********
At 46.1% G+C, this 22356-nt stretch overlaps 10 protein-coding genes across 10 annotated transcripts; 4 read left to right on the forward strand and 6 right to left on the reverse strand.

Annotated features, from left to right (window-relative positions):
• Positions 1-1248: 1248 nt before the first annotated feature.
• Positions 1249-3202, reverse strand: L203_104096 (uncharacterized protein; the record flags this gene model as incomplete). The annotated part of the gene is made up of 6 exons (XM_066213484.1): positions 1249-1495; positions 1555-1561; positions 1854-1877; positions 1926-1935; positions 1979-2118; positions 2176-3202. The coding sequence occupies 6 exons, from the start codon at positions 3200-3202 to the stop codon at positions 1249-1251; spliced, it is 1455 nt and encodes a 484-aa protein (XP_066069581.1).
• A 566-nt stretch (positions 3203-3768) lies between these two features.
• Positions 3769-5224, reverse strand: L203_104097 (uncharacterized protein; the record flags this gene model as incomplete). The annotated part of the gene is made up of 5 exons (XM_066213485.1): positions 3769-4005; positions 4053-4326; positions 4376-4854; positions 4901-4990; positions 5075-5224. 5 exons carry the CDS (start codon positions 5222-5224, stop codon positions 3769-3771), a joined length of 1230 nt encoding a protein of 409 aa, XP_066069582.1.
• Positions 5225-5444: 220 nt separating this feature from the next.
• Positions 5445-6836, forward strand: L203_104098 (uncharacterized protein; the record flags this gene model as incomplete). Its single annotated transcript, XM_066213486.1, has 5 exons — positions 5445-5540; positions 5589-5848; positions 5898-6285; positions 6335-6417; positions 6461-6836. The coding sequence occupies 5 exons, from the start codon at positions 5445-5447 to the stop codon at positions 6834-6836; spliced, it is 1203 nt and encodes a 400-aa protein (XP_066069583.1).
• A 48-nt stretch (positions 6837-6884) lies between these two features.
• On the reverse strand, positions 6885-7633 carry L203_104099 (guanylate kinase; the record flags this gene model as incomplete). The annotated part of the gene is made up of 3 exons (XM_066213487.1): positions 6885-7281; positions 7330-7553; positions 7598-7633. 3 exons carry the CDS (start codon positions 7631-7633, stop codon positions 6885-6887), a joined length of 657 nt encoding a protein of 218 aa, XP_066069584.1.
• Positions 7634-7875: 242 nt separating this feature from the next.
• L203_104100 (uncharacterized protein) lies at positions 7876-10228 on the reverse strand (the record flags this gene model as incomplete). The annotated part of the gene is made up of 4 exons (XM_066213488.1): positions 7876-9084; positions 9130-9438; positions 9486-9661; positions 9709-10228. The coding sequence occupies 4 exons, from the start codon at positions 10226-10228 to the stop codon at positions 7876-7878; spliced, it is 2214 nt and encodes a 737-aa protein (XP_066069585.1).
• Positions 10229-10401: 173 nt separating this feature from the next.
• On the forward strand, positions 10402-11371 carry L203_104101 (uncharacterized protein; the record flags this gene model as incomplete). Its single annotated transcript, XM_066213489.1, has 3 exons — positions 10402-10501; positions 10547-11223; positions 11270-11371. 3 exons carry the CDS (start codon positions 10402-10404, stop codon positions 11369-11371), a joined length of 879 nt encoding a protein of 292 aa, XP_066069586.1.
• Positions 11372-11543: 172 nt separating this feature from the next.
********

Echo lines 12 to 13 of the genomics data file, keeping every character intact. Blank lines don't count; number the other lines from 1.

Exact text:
• L203_104100 (uncharacterized protein) lies at positions 7876-10228 on the reverse strand (the record flags this gene model as incomplete). The annotated part of the gene is made up of 4 exons (XM_066213488.1): positions 7876-9084; positions 9130-9438; positions 9486-9661; positions 9709-10228. The coding sequence occupies 4 exons, from the start codon at positions 10226-10228 to the stop codon at positions 7876-7878; spliced, it is 2214 nt and encodes a 737-aa protein (XP_066069585.1).
• Positions 10229-10401: 173 nt separating this feature from the next.